What will you do if you run out of money during retirement? What are the consequences if your surviving spouse doesn’t have enough money? These serious questions are reality for many retirees. Nonetheless as I mentioned in my retirement blog, the fear of running out of money has not kept many retirees from speculating with their retirement money. Much of this “speculative mentality” is driven by constant advertising bombardments telling retirees the best places to keep their money. Most of this advice is directed toward making retirement money taller, or bigger, when the real problem is making it longer. It appears that Wall Street has promised but not delivered: as a result many retirees are now back in the job market or have scaled down their retirement lifestyle. Your objective in managing your retirement money should be to avoid running out of money rather than trying to make a financial killing by speculating and taking unsuitable risks. How can you overcome the risk of living too long (longevity risk) and running out of money?
In recent years insurance companies have begun offering longevity risk coverage. The classic insurance principle of managing risk by spreading it over many people works in this arena. Those who die too soon (the unlucky) subsidize those that live too long (the lucky), the same insurance principle employed for protecting homes, cars, health, life and other valuables. A Guaranteed Lifetime Income Benefit is now a routine feature of an annuity contract. Here’s the way it works: you purchase an annuity that pays a competitive rate of interest plus allows conversion into a guaranteed lifetime income at your option. The amount of lifetime annual income depends on the amount of money in your annuity when converted and your age. There are safeguards that prevent you from losing money if you die too soon, but never can you run out of money if you live too long. For many retirees, and those contemplating retirement, it would be wise to consider this lifetime income option. Combining a guaranteed lifetime income from an insurance company with Social Security benefits assures an income regardless of how long you live.
There are other benefits like inflation protection and spousal coverage that can be added to annuities, but each will raise the amount of money needed for a given income guarantee. You can change your mind and withdraw your money lump-sum from the annuity both before and after your lifetime income starts; however, there might be penalties for doing so. Your lifetime income is safe because it is guaranteed by an insurance company – the same insurer that protects homes, cars, health, lives and businesses. What’s more, many insurance companies are giant corporations that have been in business for hundreds of years and weathered depressions, wars, failure of governments and financial meltdowns. Your money is safe.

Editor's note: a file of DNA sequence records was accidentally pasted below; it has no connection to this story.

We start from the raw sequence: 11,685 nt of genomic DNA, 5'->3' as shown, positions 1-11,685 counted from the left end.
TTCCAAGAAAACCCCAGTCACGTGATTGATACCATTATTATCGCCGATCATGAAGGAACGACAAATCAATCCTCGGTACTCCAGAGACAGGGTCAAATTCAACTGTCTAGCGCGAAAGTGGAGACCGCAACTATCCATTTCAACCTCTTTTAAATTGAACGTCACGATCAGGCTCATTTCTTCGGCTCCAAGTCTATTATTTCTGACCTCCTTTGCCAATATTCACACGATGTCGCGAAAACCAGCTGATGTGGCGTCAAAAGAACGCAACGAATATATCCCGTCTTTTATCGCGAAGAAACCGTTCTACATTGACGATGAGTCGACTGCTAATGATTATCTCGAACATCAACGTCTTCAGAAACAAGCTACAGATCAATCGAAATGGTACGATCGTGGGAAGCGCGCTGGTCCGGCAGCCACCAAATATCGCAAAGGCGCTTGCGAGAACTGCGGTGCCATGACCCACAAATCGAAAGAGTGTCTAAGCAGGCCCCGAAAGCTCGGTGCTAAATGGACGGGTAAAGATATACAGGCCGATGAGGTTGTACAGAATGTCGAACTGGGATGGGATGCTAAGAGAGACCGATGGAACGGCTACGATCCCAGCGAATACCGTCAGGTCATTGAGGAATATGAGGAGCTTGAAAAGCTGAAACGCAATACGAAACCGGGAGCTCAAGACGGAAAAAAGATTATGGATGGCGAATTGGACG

If you do not like the insurance company solution, consider “laddering” your retirement money in investments that mature at the exact time you need income. For example, you might put money into a liquid account to cover living expenses for up to five years. The money to be used from years five through fifteen could be placed in tax-deferred annuities with staggered maturities and serially turned into income when needed. For income beyond fifteen years, a more adventuresome option might be chosen if the risks are acceptable. Whether you select the “insurance company” or the “laddering” option, work with a financial advisor to tailor a plan for your circumstances. Developing plans without help or failing to plan are common retiree mistakes. Set your course now with professional help.
Shelby J. Smith, Ph.D.